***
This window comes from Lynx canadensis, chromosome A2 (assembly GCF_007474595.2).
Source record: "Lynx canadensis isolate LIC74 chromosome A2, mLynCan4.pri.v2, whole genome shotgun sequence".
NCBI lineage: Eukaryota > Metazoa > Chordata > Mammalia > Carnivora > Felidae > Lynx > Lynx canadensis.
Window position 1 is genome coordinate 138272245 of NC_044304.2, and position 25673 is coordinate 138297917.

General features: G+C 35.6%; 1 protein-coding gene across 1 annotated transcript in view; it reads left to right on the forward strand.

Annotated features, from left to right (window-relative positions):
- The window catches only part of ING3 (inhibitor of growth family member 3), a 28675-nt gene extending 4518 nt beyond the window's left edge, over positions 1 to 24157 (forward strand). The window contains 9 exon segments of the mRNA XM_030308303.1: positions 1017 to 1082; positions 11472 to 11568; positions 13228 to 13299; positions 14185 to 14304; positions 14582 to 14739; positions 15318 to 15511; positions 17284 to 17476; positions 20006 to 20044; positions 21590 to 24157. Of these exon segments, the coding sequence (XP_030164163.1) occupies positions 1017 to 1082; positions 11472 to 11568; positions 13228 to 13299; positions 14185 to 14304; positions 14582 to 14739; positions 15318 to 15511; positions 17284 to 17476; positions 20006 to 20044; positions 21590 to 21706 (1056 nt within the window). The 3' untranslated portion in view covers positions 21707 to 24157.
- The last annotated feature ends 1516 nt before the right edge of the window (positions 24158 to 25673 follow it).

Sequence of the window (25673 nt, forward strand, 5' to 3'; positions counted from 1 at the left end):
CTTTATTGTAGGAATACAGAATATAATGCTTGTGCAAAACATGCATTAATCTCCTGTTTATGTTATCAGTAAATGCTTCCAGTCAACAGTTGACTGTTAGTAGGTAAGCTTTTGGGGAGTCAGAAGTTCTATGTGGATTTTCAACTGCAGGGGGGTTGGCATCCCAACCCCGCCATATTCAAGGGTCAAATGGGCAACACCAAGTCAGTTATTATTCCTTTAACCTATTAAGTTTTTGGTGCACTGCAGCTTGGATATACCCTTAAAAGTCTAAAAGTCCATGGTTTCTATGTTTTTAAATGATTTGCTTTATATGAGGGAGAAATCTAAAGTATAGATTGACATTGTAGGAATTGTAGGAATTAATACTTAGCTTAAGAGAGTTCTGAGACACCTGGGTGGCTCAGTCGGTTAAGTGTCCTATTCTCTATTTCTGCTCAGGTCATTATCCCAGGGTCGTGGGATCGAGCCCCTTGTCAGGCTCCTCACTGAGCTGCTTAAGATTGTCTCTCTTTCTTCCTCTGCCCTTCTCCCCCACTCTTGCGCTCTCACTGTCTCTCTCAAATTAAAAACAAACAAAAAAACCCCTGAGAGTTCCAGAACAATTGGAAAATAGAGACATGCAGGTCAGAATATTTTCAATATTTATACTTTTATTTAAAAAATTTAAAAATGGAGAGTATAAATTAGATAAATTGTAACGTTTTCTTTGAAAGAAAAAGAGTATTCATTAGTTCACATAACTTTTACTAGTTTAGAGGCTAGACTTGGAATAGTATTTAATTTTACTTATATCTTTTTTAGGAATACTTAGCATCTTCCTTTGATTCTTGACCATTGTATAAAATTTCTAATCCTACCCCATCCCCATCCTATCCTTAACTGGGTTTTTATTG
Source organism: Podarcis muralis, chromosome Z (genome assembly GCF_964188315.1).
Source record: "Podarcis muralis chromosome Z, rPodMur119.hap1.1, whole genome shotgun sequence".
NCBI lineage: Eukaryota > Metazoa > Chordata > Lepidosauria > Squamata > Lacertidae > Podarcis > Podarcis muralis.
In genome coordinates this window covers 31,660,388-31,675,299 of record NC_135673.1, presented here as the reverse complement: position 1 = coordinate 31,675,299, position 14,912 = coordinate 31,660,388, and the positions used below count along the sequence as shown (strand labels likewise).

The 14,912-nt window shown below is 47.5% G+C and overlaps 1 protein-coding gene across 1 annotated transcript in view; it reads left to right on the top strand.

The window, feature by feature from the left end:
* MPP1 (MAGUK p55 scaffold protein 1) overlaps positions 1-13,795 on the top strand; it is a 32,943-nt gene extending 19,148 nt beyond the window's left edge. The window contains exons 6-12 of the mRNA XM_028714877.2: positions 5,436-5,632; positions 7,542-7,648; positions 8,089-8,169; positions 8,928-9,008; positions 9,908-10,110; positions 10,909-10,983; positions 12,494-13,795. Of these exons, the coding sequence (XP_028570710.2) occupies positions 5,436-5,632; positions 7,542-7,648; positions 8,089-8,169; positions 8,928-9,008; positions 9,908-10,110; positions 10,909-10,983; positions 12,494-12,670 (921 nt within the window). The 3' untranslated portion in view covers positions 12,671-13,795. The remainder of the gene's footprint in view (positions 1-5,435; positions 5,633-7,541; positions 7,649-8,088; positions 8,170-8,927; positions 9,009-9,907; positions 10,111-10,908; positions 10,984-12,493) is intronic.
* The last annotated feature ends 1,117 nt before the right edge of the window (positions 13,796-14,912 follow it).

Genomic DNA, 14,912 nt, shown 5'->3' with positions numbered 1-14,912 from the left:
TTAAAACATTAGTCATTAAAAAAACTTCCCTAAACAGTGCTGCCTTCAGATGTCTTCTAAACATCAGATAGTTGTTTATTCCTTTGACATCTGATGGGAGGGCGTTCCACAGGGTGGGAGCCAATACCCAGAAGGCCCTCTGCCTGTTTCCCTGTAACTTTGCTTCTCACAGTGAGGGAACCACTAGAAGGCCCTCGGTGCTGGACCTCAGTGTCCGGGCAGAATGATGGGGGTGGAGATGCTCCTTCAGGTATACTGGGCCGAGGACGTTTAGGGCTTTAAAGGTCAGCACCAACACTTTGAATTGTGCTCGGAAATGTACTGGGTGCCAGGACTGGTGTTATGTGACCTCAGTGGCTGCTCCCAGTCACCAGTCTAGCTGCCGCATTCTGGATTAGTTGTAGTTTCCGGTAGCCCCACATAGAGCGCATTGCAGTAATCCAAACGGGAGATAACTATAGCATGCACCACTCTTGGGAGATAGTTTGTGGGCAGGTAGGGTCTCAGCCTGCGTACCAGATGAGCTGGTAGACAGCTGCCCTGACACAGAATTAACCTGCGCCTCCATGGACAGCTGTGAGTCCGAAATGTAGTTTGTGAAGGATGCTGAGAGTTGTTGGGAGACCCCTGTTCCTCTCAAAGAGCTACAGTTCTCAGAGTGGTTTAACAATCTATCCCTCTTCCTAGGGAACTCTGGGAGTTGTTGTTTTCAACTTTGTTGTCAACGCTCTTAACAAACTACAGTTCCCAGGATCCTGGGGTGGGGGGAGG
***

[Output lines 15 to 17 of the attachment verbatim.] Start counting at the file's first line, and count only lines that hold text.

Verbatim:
The 14,912-nt window shown below is 47.5% G+C and overlaps 1 protein-coding gene across 1 annotated transcript in view; it reads left to right on the top strand.

The window, feature by feature from the left end:
* MPP1 (MAGUK p55 scaffold protein 1) overlaps positions 1-13,795 on the top strand; it is a 32,943-nt gene extending 19,148 nt beyond the window's left edge. The window contains exons 6-12 of the mRNA XM_028714877.2: positions 5,436-5,632; positions 7,542-7,648; positions 8,089-8,169; positions 8,928-9,008; positions 9,908-10,110; positions 10,909-10,983; positions 12,494-13,795. Of these exons, the coding sequence (XP_028570710.2) occupies positions 5,436-5,632; positions 7,542-7,648; positions 8,089-8,169; positions 8,928-9,008; positions 9,908-10,110; positions 10,909-10,983; positions 12,494-12,670 (921 nt within the window). The 3' untranslated portion in view covers positions 12,671-13,795. The remainder of the gene's footprint in view (positions 1-5,435; positions 5,633-7,541; positions 7,649-8,088; positions 8,170-8,927; positions 9,009-9,907; positions 10,111-10,908; positions 10,984-12,493) is intronic.